JULIA Gillard's problems with her reshuffle will be how it is perceived. Her danger is it will be seen as ministers deserting a sinking ship and that it adds to an impression of chaos, which can be used to fuel doubt about her judgment.

Are Chris Evans and Nicola Roxon rats deserting the Labor ship? Rumours have long been around that Evans would not stand again. Roxon, who has probably found the attorney-general portfolio less glamorous than it looks, is more of a surprise. Would her decision have been the same if Labor had been set to romp back in?

The appointments themselves are sound. Mark Dreyfus, QC, was a given for AG. He steps from parliamentary secretary to cabinet but he has already been cabinet secretary. Chris Bowen finally gets out of his detention in immigration; he should be good in tertiary education and a competent salesman for the skills side of the coming industry package. Military man Mike Kelly enters the ministry in the appropriate job of defence materiel.

Gillard's friend, Brendan O'Connor, has proved himself the ultimate mate in accepting immigration.

The Left has done poorly in the changes: a Left and a Right minister have stepped down - Dreyfus and Kelly are both from the Right.

The big question from Gillard's critics is: why this timing? Gillard knew of the departures long ago - why not reshuffle late last year? She didn't want the election of the Senate leader held over. But that is hardly a strong argument.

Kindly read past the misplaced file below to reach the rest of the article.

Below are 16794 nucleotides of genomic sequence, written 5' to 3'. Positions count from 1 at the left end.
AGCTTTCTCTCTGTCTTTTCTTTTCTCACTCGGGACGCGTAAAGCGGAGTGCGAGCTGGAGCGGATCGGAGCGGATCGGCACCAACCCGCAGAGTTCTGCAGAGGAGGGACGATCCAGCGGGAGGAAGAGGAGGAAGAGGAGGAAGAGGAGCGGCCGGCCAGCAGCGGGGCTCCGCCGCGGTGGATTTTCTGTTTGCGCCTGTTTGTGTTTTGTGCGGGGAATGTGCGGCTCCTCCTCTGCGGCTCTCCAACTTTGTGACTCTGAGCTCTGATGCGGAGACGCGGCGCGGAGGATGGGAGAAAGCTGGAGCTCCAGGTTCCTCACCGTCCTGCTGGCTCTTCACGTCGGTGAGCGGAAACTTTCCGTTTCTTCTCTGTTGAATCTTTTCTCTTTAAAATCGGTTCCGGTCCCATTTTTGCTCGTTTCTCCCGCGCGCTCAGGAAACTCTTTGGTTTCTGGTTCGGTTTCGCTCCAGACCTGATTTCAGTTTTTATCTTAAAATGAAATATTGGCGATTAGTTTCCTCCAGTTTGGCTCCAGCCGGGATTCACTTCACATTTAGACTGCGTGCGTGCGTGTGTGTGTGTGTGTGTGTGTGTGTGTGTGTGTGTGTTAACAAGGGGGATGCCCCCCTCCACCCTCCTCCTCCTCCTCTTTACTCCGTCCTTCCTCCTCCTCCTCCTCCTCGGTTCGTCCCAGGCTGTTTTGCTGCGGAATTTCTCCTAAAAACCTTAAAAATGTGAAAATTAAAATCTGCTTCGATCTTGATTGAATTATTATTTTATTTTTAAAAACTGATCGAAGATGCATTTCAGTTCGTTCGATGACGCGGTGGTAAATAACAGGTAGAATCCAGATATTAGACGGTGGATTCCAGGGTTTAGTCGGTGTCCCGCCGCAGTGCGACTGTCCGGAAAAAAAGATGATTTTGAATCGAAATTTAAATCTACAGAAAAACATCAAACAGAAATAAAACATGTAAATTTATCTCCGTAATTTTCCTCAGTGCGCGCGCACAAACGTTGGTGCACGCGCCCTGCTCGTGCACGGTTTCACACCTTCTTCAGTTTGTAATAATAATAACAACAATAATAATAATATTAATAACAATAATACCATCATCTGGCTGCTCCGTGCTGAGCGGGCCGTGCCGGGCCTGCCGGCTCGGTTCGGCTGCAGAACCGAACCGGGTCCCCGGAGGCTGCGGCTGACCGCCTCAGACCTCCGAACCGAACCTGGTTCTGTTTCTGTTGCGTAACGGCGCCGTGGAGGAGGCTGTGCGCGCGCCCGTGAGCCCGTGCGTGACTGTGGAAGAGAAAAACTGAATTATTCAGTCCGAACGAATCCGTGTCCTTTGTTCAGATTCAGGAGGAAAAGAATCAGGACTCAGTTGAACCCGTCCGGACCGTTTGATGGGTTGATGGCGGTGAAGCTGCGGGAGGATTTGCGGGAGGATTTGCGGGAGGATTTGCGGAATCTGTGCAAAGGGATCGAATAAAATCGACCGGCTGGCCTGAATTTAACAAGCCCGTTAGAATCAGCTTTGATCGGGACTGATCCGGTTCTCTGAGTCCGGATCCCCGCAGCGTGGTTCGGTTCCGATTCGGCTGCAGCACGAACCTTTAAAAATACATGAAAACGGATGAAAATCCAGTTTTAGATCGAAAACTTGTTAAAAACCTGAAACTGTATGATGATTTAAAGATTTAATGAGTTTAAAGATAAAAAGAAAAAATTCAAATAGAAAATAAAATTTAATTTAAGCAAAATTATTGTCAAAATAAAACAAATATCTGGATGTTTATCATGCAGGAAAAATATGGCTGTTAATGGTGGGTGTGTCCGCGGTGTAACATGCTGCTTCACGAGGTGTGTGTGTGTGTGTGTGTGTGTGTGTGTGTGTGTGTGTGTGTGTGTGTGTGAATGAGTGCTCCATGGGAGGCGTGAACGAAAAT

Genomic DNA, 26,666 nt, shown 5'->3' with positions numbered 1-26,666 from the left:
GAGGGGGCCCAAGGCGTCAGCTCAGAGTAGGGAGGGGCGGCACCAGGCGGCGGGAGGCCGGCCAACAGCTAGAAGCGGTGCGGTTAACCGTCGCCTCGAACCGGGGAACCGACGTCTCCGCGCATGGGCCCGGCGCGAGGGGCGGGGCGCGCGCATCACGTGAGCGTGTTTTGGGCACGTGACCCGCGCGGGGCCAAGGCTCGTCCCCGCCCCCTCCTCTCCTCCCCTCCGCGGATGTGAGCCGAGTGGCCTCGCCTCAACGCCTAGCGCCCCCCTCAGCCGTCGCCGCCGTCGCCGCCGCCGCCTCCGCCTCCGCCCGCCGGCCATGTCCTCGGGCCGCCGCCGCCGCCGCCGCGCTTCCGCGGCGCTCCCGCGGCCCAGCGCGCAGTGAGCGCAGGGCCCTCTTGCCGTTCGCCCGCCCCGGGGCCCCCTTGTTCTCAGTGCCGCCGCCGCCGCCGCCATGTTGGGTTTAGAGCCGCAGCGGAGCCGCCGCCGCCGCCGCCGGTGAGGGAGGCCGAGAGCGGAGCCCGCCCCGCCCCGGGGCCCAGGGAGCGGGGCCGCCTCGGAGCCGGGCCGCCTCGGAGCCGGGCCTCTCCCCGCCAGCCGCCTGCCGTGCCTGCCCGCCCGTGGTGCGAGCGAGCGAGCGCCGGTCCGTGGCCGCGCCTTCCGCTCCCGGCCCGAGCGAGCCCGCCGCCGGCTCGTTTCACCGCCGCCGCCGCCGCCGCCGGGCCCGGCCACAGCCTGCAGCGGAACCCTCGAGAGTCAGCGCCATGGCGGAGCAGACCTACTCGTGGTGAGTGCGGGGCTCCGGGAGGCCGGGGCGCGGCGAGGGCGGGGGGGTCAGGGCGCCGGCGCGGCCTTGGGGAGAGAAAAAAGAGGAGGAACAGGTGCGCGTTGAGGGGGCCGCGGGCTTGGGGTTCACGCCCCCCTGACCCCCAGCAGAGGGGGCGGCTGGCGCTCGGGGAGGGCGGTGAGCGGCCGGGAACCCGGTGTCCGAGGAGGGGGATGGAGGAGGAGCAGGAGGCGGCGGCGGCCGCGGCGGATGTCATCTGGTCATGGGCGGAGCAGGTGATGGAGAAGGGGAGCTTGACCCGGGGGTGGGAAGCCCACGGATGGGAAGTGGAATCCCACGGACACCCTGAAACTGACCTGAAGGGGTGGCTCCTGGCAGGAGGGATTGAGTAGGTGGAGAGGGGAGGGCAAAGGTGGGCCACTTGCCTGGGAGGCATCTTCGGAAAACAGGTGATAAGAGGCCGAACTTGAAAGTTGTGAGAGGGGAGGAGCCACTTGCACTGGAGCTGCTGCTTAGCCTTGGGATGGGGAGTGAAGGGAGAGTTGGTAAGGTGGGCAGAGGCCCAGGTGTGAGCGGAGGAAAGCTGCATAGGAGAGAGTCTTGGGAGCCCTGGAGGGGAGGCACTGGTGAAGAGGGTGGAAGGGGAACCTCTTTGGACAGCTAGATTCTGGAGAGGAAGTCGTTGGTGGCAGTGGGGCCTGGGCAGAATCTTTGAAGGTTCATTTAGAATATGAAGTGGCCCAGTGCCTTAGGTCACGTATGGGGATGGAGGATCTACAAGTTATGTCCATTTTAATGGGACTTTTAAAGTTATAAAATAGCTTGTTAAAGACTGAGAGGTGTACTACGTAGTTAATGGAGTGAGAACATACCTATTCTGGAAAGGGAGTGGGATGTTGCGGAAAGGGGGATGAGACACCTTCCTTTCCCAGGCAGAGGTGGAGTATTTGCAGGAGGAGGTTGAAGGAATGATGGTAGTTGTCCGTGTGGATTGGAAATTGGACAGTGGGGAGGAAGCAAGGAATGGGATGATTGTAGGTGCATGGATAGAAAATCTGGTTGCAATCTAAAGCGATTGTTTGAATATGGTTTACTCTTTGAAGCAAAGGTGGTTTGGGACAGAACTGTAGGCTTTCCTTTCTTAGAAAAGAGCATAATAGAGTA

The irony is Gillard has been trying to assert leadership and impose order, but whatever she does can be cast by her internal critics and the opposition as examples of disorder. Problems of process, timing and chance have thrown things off course.

Her insistence on an Aboriginal Northern Territory Senate candidate backfired; better consultation would have helped. Her bold decision to name the election date spurred criticism from a few in Labor, but when the announcement was blown away by Craig Thomson's arrest, the rumblings grew louder. The reshuffle timing is questionable.

Put everything together and an overheated start to the political year has become unsettling.

Rudd supporters have done quite well in the ministerial changes. Kevin Rudd himself continues a high profile as MPs gather in Canberra for Tuesday's start of Parliament. Everyone hangs out for the imminent Newspoll.